Google defends changes to Maps data sourcing

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Google defends changes to Maps data sourcing

Strives to update service within one month of red flag.

Google has promised to attempt to update its online Maps service within one month of any verified public complaint about inaccuracies, responding to concerns raised about a late 2010 decision to abandon the official sources of information that previously informed the data.

In November Google announced it would replace map data from the Public Sector Mapping Authority (PMSA) with data from Sensis/Whereis.

Data accuracy, the online giant said, would be crowd-sourced and maintained in the future by users as opposed to the PSMA.

The Spatial Industries Business Association (SIBA) has since warned that users need to be made aware of the accuracy and reliability of the data used in online maps.

"User-based updating techniques ("crowd sourcing") may be adequate for some types of data/user but it is not the case for all,” the association said in a released statement. “For example, it is not feasible for the public to effectively maintain comprehensive address and property boundary data.  To be reliable, these data need to be derived from authoritative sources.

"The cost of inaccurate data for services such as emergency management, ambulance and fire services, security and a range of commercial applications can be very high."

Maps users have noted some inaccuracies since Google made the switch, especially with relation to roads in less populated areas.

"How many people have to report this problem before Google reverts to PSMA and their useful maps of country areas? The WhereIs maps have NEVER had minor roads included!" submitted user "Bogaduck" on Google's mapping blog.

"Most of the minor roads - especially in forest areas - have disappeared, to be replaced by very approximate, un-named dotted lines," said another in the Whirlpool Forum.

Others noted that several roads were renamed with false names.

A Google spokesman responded to iTnews’ inquiries, defending it's move as being in the interests of users and stating it was "committed to providing users with the richest, most up-to-date maps possible".

"We continuously explore ways to integrate new information from our users and authoritative partners into Google Maps. We have built our map from a wide range of authoritative sources, including business listings from multiple companies and business owners, and maps from sources including Whereis and others, such as the Great Barrier Reef Marine Park Authority," the spokesman said.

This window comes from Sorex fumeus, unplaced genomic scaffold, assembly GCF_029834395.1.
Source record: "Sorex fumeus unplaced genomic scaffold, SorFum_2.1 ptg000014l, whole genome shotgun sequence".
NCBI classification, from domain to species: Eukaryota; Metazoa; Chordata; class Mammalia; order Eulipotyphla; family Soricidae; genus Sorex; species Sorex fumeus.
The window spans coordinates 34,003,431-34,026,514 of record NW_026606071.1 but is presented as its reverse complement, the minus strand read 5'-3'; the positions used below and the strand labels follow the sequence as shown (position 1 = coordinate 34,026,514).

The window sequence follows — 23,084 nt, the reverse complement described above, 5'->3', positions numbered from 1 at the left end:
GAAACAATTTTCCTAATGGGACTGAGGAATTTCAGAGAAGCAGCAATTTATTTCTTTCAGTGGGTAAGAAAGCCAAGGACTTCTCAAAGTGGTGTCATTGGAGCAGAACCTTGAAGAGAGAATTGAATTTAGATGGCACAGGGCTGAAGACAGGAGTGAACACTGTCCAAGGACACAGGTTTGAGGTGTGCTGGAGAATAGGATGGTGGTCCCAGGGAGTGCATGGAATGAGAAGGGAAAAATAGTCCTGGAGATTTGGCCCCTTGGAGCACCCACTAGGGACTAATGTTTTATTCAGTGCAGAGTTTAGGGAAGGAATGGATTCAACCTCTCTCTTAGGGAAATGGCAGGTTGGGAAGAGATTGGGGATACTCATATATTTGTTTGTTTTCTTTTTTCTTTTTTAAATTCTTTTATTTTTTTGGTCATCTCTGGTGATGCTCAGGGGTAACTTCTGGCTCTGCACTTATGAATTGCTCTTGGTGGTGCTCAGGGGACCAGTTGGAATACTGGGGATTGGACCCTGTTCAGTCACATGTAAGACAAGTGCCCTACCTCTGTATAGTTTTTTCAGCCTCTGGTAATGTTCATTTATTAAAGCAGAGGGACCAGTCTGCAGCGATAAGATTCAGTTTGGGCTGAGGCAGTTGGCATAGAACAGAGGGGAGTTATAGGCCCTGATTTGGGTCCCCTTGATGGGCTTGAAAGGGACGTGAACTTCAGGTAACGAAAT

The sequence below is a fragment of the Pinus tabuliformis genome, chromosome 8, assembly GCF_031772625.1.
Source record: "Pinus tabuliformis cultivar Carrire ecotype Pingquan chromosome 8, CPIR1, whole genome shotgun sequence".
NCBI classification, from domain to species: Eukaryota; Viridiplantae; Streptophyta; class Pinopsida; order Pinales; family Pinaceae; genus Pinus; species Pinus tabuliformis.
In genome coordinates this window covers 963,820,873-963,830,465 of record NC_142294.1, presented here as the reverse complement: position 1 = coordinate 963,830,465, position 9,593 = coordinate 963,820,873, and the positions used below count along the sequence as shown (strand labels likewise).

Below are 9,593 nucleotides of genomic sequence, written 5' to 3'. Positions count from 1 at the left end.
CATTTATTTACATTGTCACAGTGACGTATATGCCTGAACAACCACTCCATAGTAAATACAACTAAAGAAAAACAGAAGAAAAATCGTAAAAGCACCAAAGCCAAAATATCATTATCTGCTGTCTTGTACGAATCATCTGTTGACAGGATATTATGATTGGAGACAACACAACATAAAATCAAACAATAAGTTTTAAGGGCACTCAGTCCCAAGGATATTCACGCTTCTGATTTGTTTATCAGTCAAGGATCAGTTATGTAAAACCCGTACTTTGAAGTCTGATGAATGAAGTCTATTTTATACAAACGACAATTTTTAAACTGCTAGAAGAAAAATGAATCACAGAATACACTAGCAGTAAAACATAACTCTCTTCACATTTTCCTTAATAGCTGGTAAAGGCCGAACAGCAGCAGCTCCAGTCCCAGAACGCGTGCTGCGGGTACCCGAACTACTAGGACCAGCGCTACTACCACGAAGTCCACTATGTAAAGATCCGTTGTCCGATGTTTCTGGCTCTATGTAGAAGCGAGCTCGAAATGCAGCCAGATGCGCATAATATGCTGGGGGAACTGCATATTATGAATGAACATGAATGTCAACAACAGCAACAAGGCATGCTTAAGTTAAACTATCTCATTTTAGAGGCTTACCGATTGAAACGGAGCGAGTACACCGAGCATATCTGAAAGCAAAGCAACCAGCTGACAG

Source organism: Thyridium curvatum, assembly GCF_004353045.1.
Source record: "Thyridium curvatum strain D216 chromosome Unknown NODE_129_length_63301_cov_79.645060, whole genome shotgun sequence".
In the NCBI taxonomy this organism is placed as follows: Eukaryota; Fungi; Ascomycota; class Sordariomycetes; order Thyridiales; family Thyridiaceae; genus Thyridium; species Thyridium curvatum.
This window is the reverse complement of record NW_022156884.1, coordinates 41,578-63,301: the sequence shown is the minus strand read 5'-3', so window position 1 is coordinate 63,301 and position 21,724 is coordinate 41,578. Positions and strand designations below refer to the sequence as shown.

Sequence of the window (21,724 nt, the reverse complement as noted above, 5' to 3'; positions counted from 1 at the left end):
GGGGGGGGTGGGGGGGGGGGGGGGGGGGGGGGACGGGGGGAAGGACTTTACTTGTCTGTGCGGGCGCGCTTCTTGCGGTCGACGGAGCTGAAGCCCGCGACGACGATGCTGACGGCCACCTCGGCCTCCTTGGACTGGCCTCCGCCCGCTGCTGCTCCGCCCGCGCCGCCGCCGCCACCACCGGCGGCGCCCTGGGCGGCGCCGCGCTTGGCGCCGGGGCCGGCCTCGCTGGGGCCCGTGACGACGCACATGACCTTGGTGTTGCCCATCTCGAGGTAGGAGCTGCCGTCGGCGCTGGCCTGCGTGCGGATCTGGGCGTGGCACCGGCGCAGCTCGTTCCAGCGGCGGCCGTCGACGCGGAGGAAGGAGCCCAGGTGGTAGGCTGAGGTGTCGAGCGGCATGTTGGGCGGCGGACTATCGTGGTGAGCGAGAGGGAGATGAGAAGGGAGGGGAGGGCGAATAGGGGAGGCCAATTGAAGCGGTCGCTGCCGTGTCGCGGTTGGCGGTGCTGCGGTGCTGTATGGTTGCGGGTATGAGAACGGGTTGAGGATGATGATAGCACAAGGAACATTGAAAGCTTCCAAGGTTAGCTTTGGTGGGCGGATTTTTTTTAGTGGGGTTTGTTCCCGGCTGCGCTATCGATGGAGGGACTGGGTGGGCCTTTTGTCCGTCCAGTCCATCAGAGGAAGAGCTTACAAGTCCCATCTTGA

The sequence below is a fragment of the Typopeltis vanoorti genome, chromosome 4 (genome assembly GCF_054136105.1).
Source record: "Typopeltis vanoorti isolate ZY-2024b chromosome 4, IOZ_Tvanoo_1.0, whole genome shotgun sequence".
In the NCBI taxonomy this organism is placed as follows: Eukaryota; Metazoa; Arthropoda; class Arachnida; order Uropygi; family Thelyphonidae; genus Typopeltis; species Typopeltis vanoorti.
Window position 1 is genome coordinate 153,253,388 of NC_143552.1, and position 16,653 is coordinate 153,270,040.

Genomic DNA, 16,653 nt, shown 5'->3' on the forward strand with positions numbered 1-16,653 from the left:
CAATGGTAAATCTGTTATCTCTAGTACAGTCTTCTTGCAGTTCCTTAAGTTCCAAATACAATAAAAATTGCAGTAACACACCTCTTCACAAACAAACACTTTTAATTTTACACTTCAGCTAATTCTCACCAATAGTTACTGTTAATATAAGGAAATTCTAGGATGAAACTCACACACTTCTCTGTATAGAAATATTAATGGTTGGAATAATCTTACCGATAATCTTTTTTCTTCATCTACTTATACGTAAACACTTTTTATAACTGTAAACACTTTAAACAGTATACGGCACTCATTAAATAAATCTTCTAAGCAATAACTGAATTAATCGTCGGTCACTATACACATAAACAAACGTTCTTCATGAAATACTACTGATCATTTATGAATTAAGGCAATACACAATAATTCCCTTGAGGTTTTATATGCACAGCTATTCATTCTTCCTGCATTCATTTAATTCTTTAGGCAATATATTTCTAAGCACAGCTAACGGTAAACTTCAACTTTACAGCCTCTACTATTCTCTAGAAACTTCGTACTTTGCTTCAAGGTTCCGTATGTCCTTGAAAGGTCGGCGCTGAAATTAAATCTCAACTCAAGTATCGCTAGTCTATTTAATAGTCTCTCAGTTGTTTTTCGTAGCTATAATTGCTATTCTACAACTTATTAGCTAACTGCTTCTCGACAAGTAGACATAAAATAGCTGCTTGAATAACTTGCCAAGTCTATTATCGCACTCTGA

Google has also introduced additional data to help enrich maps experiences for Australians, including traffic lights on Maps to aid navigation and orientation, which has to date only been launched in Australia and Japan, the spokesman said.

"But we recognise that there may be occasional inaccuracies."

Google has introduced a "Report a Problem" tool to let users alert the company about these inaccuracies, she said.

"We strive to make these changes within one month.”

Spatial information strategist Maurits van der Vlugt has offered Google a defence in his blog, arguing that crowd sourcing of mapping can deliver content "that is more accurate, and certainly more current than traditionally sourced data".

Where updates such as new roads or developments typically take over six months to make it to the PSMA datasets, they are visible in crowd sourced alternatives such as OpenStreetMap almost instantaneously, he said.

"For many users data currency is a critical component in determining quality and fitness for purpose. To suggest that only so-called 'authoritative' providers can give us 'the best quality possible' represents a rather limited perspective," he said.

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